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Guest Post: PRT and State Department Ignorance Fails Us All

[by Mark Safranski / “zen“]








Anne Smedinghoff

ZP is pleased to bring you a guest post by Pete Turner, co-host of The Break it Down Show and is an advocate of better, smarter, transition operations. Turner has extensive overseas experience in hazardous conditions in a variety of positions including operations: Joint Endeavor (Bosnia), Iraqi Freedom (2004-6, 2008-10), New Dawn (Iraq 2010-11) and Enduring Freedom (Afghanistan 2011-12).

PRT and State  Department Ignorance Fails Us All

by Pete Turner

Anne Smedinghoff and 5 others died when a Taliban car bomb, a.k.a. VBIED, attacked her patrol almost 3 years ago on April 6, 2013 in Qalat city Afghanistan, Zabul province.  The mission’s purpose was to get a photo opportunity while the US patrol handed out books to Afghan kids.  Their deaths were completely preventable.

Ignorance, arrogance and incompetence by the local Provincial Reconstruction Team (PRT), Anne and her Department of State (DoS) peers surely contributed to her death, and the death of multiple soldiers.  I know that statement is pretty inflammatory…and it’s part of the reason why I waited 3 years to tell the tale.  Please read the attached article for the required context.  Also, read Peter Van Buren’s (former DoS boss) HuffPo blog in which he also criticizes DoS competence in this tragedy.

I worked in the same area as Anne, but I’d left about a year prior to her arrival.  It’s unfortunate that my research partner and I didn’t get a chance to meet her.  If we had, she would have been armed with some information that could have saved her life.  It is also unfortunate that the knowledge we gained while working in Qalat left apparently left with us.

Before going any further, my partner, Dr. Ledet and I conducted research into improving education in the province.  Specifically, we were tasked with learning how the US should distribute learning materials to Afghans, and we did so by working with tribal, religious, and political leaders in the area.  Our report was distributed to the PRT, US military and the DoS working in the areas, and briefed to higher authorities. The senior Afghan Ministry of Education (MoE) representative for the province, and multiple leaders we consulted, provided us with the solution regarding how the US could help improve education.

Our Afghan partners clearly and forcefully stated, US elements were not, under any circumstances, to provide books directly to Afghan children.

Yet, Anne and the others died on a book delivery operation. WTF?

It’s critical to understand how bad this is, as not only did the DoS and PRT undermine the MoE directive, which was given with the consent of religious leaders and family elders; effectively the patrol’s objective undermined their authority as well, and created violence and more instability.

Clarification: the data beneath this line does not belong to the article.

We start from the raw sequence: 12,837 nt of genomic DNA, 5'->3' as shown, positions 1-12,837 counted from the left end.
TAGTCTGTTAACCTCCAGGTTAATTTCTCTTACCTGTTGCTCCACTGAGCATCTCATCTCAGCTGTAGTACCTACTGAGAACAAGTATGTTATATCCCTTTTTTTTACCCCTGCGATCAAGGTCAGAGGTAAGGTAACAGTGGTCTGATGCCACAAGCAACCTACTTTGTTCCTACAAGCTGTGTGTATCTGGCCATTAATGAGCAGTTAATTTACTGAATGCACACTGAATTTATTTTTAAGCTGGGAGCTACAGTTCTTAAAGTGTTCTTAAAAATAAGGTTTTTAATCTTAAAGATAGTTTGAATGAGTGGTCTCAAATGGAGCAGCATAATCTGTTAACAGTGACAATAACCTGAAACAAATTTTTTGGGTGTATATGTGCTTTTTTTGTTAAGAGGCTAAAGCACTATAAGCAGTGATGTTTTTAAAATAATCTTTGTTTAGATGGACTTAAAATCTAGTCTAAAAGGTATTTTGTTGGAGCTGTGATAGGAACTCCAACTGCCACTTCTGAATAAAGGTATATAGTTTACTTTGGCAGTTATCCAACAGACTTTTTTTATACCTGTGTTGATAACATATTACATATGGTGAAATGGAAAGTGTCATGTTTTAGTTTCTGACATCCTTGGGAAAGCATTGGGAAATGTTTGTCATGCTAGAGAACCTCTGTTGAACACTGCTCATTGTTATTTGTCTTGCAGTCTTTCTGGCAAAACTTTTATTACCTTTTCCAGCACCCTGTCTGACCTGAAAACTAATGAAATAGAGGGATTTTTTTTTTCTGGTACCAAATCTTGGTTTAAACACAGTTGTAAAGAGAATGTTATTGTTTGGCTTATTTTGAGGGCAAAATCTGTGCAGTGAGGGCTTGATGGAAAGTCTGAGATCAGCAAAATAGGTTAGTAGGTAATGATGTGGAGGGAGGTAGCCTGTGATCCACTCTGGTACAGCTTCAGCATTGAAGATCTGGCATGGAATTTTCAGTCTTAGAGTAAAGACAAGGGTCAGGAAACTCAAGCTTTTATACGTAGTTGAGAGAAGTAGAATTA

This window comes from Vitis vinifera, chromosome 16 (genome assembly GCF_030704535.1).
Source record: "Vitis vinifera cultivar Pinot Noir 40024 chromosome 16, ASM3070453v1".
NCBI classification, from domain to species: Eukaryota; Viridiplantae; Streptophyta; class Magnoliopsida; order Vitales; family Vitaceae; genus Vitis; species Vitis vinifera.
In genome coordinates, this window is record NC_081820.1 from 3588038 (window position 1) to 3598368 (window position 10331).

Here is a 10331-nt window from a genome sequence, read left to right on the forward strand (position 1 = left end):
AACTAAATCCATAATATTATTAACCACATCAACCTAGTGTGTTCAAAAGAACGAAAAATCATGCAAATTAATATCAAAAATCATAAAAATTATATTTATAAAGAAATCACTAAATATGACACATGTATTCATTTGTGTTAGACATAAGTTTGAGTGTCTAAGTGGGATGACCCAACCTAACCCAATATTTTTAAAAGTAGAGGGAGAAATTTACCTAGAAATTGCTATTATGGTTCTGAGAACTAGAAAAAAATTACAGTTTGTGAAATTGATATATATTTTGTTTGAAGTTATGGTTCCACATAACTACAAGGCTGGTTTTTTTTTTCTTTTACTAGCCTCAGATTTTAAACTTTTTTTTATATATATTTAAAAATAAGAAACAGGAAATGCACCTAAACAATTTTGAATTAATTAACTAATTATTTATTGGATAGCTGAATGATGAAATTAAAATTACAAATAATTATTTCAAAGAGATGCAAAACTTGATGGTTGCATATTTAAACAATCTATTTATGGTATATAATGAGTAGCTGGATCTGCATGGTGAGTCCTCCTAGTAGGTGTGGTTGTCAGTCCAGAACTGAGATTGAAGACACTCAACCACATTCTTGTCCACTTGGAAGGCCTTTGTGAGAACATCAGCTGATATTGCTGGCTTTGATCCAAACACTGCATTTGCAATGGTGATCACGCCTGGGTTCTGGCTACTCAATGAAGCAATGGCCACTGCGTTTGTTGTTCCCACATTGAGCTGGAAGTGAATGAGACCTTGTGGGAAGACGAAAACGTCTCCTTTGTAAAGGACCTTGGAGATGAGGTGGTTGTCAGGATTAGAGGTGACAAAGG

How does this happen?  Simply, our foreign policy theory doesn’t match our tactics.  We hire highly intelligent people to do complex work, but their personal intelligence and accomplishments often mean little in this environment.  Often, the people I encounter with fantastic resumes are not trained to listen and learn.  Our failings aren’t about individual brain power and desire.  Where we fail is in our overriding compulsion to help, coupled with our inability to make sure that “ground truth” knowledge is accurately passed on to our replacements when we redeploy.

When we as a nation, bring “help” it often harms locals but sounds great in our briefings or in a eulogy...These are John Kerry’s words the day following Anne’s death, “…Yesterday in Afghanistan, we had a different stealing of a young life. And I think there are no words for anybody to describe the extraordinary harsh contradiction of a young 25-year-old woman with all of the future ahead of her, believing in the possibilities of diplomacy, of changing people’s lives, of making a difference, having an impact, who was taking knowledge in books to deliver them to a school. “  

I have words to describe this, Mr. Kerry….and they are harsh.  THAT PATROL SHOULD HAVE NEVER HAPPENED!  Anne was not properly prepared, and it’s a failure of the existing DoS and PRT staff that should have known better.  It’s the failure of whoever disregarded that day’s threat assessment to send out a patrol on a photo safari.  Those photos only validate our ignorance, and do nothing to repair the damage of that day.

Mr. Kerry and Anne simply wanted to help the Afghans become educated, but in reality that patrol was indicative of the continued separation between the Afghans and US partners. That patrol also created another opportunity for the Taliban to show locals where their future interests lie.  Because we don’t learn, and continue to act as though our culture is superior to the Afghans, we fail to make the kind of progress necessary to create stability.